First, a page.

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Winter Warmers

The season that shall-not-be-named, with the precipitation that shall-not-be-named, is nigh. As if you couldn’t already tell, winter is not my favorite time of year. (Bah-humbug!) However, the beers that we drink this season happen to be some of my all-time favorites – stouts, porters, barrel-aged brews, barleywines; all the decadent and rich flavors that just don’t hit the same when it’s 90-degrees outside. Winter warmers land in this mix of favorite seasonal craft beers as well!

What are winter warmers? Traditionally, a winter warmer is an English strong ale (not spiced) that is simply brewed during the winter months. However, today, it is typical that a winter warmer will be spiced, (which is more akin to the traditional “wassail,” an English ale mulled with spices during the festivities of the holiday season), and thus provides your palate and your insides with a feeling of “warmth.” Some people also refer to winter warmers as Christmas ales, holiday ales, or winter ales. They are all one in the same. 

A winter warmer beer can range in color from red to dark brown with a higher alcohol content ranging from 5-8%. It has a heftier body with a malty base. The spices utilized in a winter warmer include nutmeg, allspice, ginger, cloves, and cinnamon, and may also include additives of maple syrup, molasses, plums, dates, raisins, orange peel, honey, caramel, butterscotch, and nuts. The traditional English strong ale or wassail might be the closest living relative to what passes for a winter warmer today, but before the English, there were the Vikings – and they are truly the originators of this seasonal beverage.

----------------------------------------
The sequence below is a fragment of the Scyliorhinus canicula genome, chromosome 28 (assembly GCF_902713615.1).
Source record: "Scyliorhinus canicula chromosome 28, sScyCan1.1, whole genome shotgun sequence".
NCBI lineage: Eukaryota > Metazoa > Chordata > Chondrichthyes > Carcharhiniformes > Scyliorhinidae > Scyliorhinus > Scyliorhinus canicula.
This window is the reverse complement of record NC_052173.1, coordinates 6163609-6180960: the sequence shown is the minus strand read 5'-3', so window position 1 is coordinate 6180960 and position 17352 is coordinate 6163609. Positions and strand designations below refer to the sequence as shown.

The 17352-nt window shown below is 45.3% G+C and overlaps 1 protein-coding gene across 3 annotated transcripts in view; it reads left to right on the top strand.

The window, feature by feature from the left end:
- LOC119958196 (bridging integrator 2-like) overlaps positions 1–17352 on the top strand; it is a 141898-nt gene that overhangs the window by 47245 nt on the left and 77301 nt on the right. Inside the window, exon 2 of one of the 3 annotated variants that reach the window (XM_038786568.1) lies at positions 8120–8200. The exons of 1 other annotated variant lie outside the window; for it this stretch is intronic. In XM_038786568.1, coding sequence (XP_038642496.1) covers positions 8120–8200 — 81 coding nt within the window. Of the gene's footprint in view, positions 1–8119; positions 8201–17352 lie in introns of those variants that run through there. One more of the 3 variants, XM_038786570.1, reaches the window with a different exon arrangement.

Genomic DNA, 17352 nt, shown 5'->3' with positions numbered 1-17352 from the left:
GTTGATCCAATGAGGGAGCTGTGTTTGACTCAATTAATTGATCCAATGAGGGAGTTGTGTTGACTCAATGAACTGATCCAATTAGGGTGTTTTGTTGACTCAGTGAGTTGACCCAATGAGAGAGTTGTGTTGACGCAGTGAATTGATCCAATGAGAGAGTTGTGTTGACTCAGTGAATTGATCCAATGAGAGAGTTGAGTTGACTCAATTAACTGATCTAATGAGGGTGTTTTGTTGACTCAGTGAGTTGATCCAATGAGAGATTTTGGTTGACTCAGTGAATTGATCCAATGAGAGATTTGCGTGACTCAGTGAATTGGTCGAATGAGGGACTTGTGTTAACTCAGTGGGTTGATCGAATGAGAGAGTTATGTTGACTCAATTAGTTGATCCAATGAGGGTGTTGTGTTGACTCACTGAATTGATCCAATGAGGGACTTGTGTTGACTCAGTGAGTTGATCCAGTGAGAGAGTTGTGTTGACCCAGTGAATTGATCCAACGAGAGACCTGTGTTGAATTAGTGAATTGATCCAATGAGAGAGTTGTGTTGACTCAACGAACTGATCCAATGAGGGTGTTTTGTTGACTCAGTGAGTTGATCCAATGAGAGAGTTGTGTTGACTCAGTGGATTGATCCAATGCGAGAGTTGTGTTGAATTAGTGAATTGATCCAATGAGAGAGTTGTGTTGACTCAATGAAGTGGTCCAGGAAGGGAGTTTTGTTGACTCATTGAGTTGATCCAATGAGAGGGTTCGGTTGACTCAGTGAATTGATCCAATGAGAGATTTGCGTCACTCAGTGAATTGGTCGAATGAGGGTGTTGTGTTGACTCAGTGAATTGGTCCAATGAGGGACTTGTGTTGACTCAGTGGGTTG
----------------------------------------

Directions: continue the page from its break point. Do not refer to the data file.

Vikings brewed a strong and malty, barley-based beer that they produced as an offering to their Norse gods during “Jul,” a celebration held during the winter solstice. These old, pagan traditions were so ingrained into the Scandinavian culture that by the time Christianity was introduced, everyone, including the religious elite, kings, and priests, right down to the common folk, continued many of the same practices, including brewing said beer. In Norway, King Haakon the Good, who reigned from 934-961AD, mandated every household in his kingdom to brew beer in the Christmas season, and the Norwegian Gulating Laws, in the 13th century, required that every home must brew beer AND host a “party” of sorts with other households or else be punished by said law, up to and including fines, loss of property, and even exile!  

A rough translation of a portion of the Gulating Laws reads: 

“Yet another beer brew we are required to make, man and wife from equal amounts of malts, and to bless it Christmas night in thanks to Christ and St. Mary, for a good year and peace. 

If this is not done, three marks must be paid to the bishop. But if someone sits three winters without doing so, or cannot pay the fees that we have added for our religion, and this can be proven, then he has forfeited every penny of his worth. The king shall have half, and the bishop the other half. But he may confess his sins and make church penance and stay in Norway. If he will not he shall leave the realm of our king.”